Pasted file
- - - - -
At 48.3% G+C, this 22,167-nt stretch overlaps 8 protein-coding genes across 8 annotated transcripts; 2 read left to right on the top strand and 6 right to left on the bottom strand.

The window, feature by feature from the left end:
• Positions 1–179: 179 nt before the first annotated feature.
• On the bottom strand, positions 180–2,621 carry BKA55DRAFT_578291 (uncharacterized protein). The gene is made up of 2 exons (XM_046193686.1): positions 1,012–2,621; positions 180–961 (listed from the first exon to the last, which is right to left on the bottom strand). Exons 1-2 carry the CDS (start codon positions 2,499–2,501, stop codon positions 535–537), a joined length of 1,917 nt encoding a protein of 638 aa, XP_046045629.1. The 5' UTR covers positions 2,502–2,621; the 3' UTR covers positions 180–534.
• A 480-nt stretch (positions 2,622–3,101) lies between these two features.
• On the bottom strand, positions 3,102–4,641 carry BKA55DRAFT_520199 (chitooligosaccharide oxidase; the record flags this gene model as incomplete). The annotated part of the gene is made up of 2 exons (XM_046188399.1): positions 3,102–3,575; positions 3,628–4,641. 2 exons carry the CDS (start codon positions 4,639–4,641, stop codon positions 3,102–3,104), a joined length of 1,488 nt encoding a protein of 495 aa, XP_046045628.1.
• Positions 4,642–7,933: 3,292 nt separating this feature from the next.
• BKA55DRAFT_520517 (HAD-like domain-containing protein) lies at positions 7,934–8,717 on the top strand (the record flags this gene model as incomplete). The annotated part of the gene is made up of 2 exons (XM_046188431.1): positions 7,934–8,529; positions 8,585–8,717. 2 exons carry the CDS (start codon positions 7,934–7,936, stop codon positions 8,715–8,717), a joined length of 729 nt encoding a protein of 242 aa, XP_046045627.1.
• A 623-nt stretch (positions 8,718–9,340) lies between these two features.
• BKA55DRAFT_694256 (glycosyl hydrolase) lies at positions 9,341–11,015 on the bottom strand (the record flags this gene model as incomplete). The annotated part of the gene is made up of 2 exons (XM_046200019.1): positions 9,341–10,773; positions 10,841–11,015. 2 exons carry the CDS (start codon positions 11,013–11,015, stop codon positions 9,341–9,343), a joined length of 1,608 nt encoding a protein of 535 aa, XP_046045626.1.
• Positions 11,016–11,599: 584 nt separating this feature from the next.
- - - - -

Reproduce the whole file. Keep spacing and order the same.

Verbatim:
At 48.3% G+C, this 22,167-nt stretch overlaps 8 protein-coding genes across 8 annotated transcripts; 2 read left to right on the top strand and 6 right to left on the bottom strand.

The window, feature by feature from the left end:
• Positions 1–179: 179 nt before the first annotated feature.
• On the bottom strand, positions 180–2,621 carry BKA55DRAFT_578291 (uncharacterized protein). The gene is made up of 2 exons (XM_046193686.1): positions 1,012–2,621; positions 180–961 (listed from the first exon to the last, which is right to left on the bottom strand). Exons 1-2 carry the CDS (start codon positions 2,499–2,501, stop codon positions 535–537), a joined length of 1,917 nt encoding a protein of 638 aa, XP_046045629.1. The 5' UTR covers positions 2,502–2,621; the 3' UTR covers positions 180–534.
• A 480-nt stretch (positions 2,622–3,101) lies between these two features.
• On the bottom strand, positions 3,102–4,641 carry BKA55DRAFT_520199 (chitooligosaccharide oxidase; the record flags this gene model as incomplete). The annotated part of the gene is made up of 2 exons (XM_046188399.1): positions 3,102–3,575; positions 3,628–4,641. 2 exons carry the CDS (start codon positions 4,639–4,641, stop codon positions 3,102–3,104), a joined length of 1,488 nt encoding a protein of 495 aa, XP_046045628.1.
• Positions 4,642–7,933: 3,292 nt separating this feature from the next.
• BKA55DRAFT_520517 (HAD-like domain-containing protein) lies at positions 7,934–8,717 on the top strand (the record flags this gene model as incomplete). The annotated part of the gene is made up of 2 exons (XM_046188431.1): positions 7,934–8,529; positions 8,585–8,717. 2 exons carry the CDS (start codon positions 7,934–7,936, stop codon positions 8,715–8,717), a joined length of 729 nt encoding a protein of 242 aa, XP_046045627.1.
• A 623-nt stretch (positions 8,718–9,340) lies between these two features.
• BKA55DRAFT_694256 (glycosyl hydrolase) lies at positions 9,341–11,015 on the bottom strand (the record flags this gene model as incomplete). The annotated part of the gene is made up of 2 exons (XM_046200019.1): positions 9,341–10,773; positions 10,841–11,015. 2 exons carry the CDS (start codon positions 11,013–11,015, stop codon positions 9,341–9,343), a joined length of 1,608 nt encoding a protein of 535 aa, XP_046045626.1.
• Positions 11,016–11,599: 584 nt separating this feature from the next.